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Greatest African American in history


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#1 Matt Foley

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Posted 20 January 2009 - 06:58 PM

Was it MLK? Muhammad Ali? BHO? Steve Smith? State your choice and post your argument here.

#2 Zod

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Posted 20 January 2009 - 07:03 PM

Fredrick Douglas

#3 Davidson Deac II

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Posted 20 January 2009 - 07:04 PM

Was it MLK? Muhammad Ali? BHO? Steve Smith? State your choice and post your argument here.


George Washington Carver. He was an African American version of Thomas Edison. A brilliant man who contributed a great deal to Southern agriculture and society.

#4 pstall

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Posted 20 January 2009 - 07:16 PM

To avoid some obvious names I will go with Garrett Augustus Morgan. The inventor of the "modern" traffic light.
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#5 Delhommey

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Posted 20 January 2009 - 07:24 PM

Big Daddy Kane.

#6 rodeo

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Posted 20 January 2009 - 07:32 PM

too broad of a question. too many great things by too many great people. could you pick the greatest white person? that's kind of a silly question isn't it?

neil degrasse tyson and cornell west are on my list of favorite living people in general.

#7 Matt Foley

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Posted 20 January 2009 - 07:39 PM

too broad of a question. too many great things by too many great people. could you pick the greatest white person? that's kind of a silly question isn't it?

neil degrasse tyson and cornell west are on my list of favorite living people in general.


I could pick the greatest white American. Ronald Wilson Reagan, baby.

I gotta go with my homeboy, Cassius Clay. So sad that Parkinson's has taken away his ability to speak. He really is a great guy, and not just a great athlete. I don't think he had anything for Tyson, though. Ali in his prime and Tyson in his prime? TKO in three.

#8 Coach C

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Posted 20 January 2009 - 07:43 PM

George Washington Carver. He was an African American version of Thomas Edison. A brilliant man who contributed a great deal to Southern agriculture and society.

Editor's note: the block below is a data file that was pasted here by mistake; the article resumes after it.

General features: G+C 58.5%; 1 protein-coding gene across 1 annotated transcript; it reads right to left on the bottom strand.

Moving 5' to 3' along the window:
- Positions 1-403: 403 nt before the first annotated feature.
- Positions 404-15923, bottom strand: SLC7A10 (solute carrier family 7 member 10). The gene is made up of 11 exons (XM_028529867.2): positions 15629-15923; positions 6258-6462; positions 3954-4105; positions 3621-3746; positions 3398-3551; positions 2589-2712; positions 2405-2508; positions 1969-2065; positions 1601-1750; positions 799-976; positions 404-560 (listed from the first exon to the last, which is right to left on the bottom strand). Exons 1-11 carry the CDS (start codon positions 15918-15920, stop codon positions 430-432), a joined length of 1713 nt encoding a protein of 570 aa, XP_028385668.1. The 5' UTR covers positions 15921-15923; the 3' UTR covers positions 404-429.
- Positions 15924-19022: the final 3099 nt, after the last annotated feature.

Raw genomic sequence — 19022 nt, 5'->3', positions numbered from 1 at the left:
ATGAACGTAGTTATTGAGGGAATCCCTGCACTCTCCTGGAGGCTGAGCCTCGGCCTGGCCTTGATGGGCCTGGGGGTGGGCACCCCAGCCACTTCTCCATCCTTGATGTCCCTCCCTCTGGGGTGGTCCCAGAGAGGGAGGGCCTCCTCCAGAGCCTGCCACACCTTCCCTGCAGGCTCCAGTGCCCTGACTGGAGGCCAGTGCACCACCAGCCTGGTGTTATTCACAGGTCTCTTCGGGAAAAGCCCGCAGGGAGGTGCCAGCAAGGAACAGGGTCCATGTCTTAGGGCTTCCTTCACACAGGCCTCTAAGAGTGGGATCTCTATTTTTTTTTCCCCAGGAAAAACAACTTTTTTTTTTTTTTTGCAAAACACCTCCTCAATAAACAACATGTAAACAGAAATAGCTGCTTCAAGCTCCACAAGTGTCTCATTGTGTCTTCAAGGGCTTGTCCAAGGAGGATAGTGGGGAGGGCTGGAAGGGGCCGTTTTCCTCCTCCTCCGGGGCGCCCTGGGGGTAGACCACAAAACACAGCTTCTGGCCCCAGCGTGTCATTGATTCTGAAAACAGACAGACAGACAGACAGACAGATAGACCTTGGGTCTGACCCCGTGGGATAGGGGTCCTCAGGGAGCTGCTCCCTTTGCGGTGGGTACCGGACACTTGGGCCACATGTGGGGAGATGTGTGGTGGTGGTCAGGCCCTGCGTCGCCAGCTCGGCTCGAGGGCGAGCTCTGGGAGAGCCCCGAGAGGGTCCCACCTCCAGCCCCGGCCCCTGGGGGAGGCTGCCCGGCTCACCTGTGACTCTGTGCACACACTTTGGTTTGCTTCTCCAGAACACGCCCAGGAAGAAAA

I agree with this assessment.

#9 jabbo420

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Posted 20 January 2009 - 07:54 PM

bill clinton

#10 bredy087

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Posted 20 January 2009 - 08:18 PM

I dont think a sports figure should be in the running for greatest African American, there are so many others that have done a lot for the advancement of their people. MLK has to be up near the top for me.

#11 King Taharqa

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Posted 20 January 2009 - 08:24 PM

IMO, the only sports figure who should be considered is Jackie Robinson. My vote would go to either Marcus Garvey or MLK. The greatest black man in history is the real King Taharqa. :cool:

#12 Panthro

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Posted 20 January 2009 - 08:24 PM

Booker T or Michael Winslow

#13 Davidson Deac II

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Posted 20 January 2009 - 08:30 PM

IMO, the only sports figure who should be considered is Jackie Robinson. My vote would go to either Marcus Garvey or MLK. The greatest black man in history is the real King Taharqa. :cool:




I would add Jesse Owens to the list of sports figures considered.

#14 Matt Foley

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Posted 20 January 2009 - 08:53 PM

I dont think a sports figure should be in the running for greatest African American, there are so many others that have done a lot for the advancement of their people. MLK has to be up near the top for me.


Ali transcended sports.

#15 StepandFetch

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Posted 20 January 2009 - 09:11 PM

its funny how we still use racial labels when talking about many of the men and women who worked their whole lives to promote a world where people would be described according to character, not with labels of color or ethnic origin.... African American/ black/ *****/ gay... over American.. or human being...

labeling is simply the naming of groups of people. Seeing a population as a variety of groups is collectivism- it holds the mindset that views humans strictly as members of groups- rather than individuals- and collectivism encourages the judgement of large numbers of people, and this often leads to the ugly form of collectivism- racism. When humans are seen in groups and not as individuals, they can not be judged in the context of character or any ethic or virtue. America was founded as a republic of individuals. Men like Jesse Jackson and Al Sharpton encourage the group mentality... and they aren't alone, but they are often the most vocal. These advocates of so- called "diversity" actually perpetuate ( and profit) from racism. Their obsession with racial group identity is inherently racist.

I'm just saying, if you are going to use the labeling of different people, then you should
know that you yourself are perpetuating the problems that men like MLK and Frederick Douglass devoted their lives to stop.

by the way, Obama, himself, stated that "We are no longer a collection of individuals."
:)

Edited by StepandFetch, 20 January 2009 - 09:49 PM.



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